Our Bench Support Office knowing of my possible availability for emergency or short notice sittings has allowed me more sittings than perhaps the Lord Chancellor would want although I have been assured by more than one Bench Chairman that many benches would have difficulties without there being a coterie of â€œhighâ€ sitters. When the request is for a chairman in a remand court my default option is to accept for the simple reason that our rota sittings for such courts are much reduced. In order to function fluently post LAPSO and ALLOCATION repetitive sittings are the only way to secure the confidence of colleagues and court users. Such was the situation one late afternoon a couple of weeks ago; a â€œcan you sit tomorrow?â€ request.
After some time sitting exclusively in trial courts the hustle and bustle of a very busy remand court is somewhat stimulating but it also brings home the depressingly familiar theme of the havoc drug and alcohol addiction brings to the lives of so many.
Midway through our overnight list of nineteen or twenty came four in a row offenders under the age of forty who had been arrested and charged the previous day with theft from a shop. They ranged from a mid twenties Romanian stopped at the supermarket exit with bundles of nappies to a South Asian with over Â£800 worth of assorted goods in his trolley. The offender with the least number of previous had two pages of similar. A sentence of the maximum available to a magistrates` court with allowance for what is termed â€œan early guiltyâ€ plea was inevitable although why an allowance for pleading guilty should be available for somebody caught red handed by security staff in addition to a complete visual record on CCTV strains the credibility of the justice system. In this real world he was informed that he would most likely, at the discretion of the prison governor, be released on license after serving only half the sentence ie nine weeks. By the time it came for the lawyer for the fourth in line to mitigate on his clientâ€™s behalf he acknowledged the difficulty of his task having sat there watching the earlier processes. Whatever the problems facing lawyers offering criminal legal aid the vast majority to whom I have listened represent their clients with all due eloquence as they did that morning. I would hope to be able to have the same opinion this time next year.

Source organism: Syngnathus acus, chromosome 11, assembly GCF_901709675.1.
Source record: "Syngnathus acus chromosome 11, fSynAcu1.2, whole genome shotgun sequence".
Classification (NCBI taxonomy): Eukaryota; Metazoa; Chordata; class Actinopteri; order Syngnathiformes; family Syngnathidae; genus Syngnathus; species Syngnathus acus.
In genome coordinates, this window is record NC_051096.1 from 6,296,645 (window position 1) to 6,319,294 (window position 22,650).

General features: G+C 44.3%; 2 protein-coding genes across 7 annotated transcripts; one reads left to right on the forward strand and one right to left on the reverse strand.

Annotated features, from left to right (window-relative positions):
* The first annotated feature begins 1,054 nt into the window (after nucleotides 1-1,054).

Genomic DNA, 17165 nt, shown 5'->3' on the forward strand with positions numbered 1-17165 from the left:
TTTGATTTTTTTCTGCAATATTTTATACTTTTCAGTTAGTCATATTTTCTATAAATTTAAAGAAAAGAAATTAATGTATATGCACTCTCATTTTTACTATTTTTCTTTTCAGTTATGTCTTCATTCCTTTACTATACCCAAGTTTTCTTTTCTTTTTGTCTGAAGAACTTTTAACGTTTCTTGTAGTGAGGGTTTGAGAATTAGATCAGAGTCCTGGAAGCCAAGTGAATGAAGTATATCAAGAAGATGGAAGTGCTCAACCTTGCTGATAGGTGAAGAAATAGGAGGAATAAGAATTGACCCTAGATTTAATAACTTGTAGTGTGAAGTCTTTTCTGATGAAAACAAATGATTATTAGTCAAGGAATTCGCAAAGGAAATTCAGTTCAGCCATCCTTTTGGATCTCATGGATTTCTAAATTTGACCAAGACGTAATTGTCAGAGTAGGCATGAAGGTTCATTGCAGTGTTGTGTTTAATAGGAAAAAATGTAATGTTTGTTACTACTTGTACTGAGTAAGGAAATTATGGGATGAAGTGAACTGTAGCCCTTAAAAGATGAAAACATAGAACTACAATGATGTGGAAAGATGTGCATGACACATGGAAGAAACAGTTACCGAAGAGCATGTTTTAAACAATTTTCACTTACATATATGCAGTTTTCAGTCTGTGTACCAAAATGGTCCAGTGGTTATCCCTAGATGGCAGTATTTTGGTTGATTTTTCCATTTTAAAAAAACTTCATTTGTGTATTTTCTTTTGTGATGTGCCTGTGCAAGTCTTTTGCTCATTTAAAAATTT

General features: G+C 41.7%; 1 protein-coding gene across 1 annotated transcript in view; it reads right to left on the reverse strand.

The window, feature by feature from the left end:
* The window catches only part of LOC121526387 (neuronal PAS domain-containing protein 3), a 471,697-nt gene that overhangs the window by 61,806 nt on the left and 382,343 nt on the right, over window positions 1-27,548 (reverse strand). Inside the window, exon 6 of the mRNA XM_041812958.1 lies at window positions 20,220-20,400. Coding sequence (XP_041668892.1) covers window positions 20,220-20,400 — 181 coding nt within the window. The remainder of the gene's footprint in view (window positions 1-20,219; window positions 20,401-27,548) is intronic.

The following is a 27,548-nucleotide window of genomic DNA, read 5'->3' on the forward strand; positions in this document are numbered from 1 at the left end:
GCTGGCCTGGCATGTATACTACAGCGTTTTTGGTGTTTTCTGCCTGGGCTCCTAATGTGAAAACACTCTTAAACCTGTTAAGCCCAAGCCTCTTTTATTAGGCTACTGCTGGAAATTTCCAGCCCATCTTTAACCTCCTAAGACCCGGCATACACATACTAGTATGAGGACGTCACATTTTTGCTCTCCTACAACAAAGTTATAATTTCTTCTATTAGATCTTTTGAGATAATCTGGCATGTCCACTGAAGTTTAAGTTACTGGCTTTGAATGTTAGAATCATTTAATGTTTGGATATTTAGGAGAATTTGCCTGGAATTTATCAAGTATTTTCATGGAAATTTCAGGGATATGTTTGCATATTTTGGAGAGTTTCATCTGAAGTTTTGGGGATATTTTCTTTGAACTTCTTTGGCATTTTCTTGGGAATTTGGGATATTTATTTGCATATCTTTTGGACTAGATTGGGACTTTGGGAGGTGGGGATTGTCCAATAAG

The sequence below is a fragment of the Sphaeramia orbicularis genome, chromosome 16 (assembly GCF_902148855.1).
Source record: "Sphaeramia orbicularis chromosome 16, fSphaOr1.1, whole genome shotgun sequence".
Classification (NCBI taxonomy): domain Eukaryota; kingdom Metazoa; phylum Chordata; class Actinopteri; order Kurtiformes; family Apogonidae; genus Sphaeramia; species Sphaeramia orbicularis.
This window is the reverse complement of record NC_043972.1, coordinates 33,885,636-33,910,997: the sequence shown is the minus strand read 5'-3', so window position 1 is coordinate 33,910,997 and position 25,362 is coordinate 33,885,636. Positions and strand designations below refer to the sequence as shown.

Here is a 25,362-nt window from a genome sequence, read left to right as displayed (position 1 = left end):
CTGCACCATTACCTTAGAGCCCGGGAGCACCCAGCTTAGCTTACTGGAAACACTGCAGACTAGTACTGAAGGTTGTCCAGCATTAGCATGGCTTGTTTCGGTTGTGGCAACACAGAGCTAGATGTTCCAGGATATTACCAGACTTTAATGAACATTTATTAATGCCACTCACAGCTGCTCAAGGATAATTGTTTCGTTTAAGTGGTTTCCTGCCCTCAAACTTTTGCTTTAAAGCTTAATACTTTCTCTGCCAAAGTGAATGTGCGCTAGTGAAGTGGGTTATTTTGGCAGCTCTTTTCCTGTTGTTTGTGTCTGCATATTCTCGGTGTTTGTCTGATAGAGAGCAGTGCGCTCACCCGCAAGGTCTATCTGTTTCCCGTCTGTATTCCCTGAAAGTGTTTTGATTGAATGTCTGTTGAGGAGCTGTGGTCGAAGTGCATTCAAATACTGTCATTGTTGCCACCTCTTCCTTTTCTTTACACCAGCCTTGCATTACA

The science of developmental neurology is now unequivocal in its opinion that most men do not reach a state of â€œbrain maturityâ€ until the early twenties. That might have explained the irrational behaviour that led to one particular offender appearing before us. He was 20 years old, lived at home with his wealthy parents who had fled as children from Hungry in 1956 to make their fortune in England. He was of good character and a second year law student. He had been arrested along with a friend for causing criminal damage by throwing eggs at three cars. One car had sustained superficial damage to a door, another to its wipers and the other, the window of which was open, to the upholstery. His guilty plea was accompanied by audible sobs from his mother in the public gallery. The conditional discharge and small amount of compensation was not, of course, what caused that offender to look as if his world had ended: it was the reminder that he would be required to admit to the offence on completion of any form for the Disclosure and Barring Service.
The remainder of the sitting was rather less depressing apart from the two nineteen year olds arrested for dwelling house burglary who had between them nine similar offences and four offences committed on bail and who screamed all manner of ways in which they were going to get me when their bail application was refused. When they had been taken down our legal advisor asked us if we wished to proceed with charges of contempt. We agreed as one that it would be of no practical use to anybody. We satisfied ourselves by requesting that their lawyers might wish to give their clients appropriate advice for their next appearance at the crown court.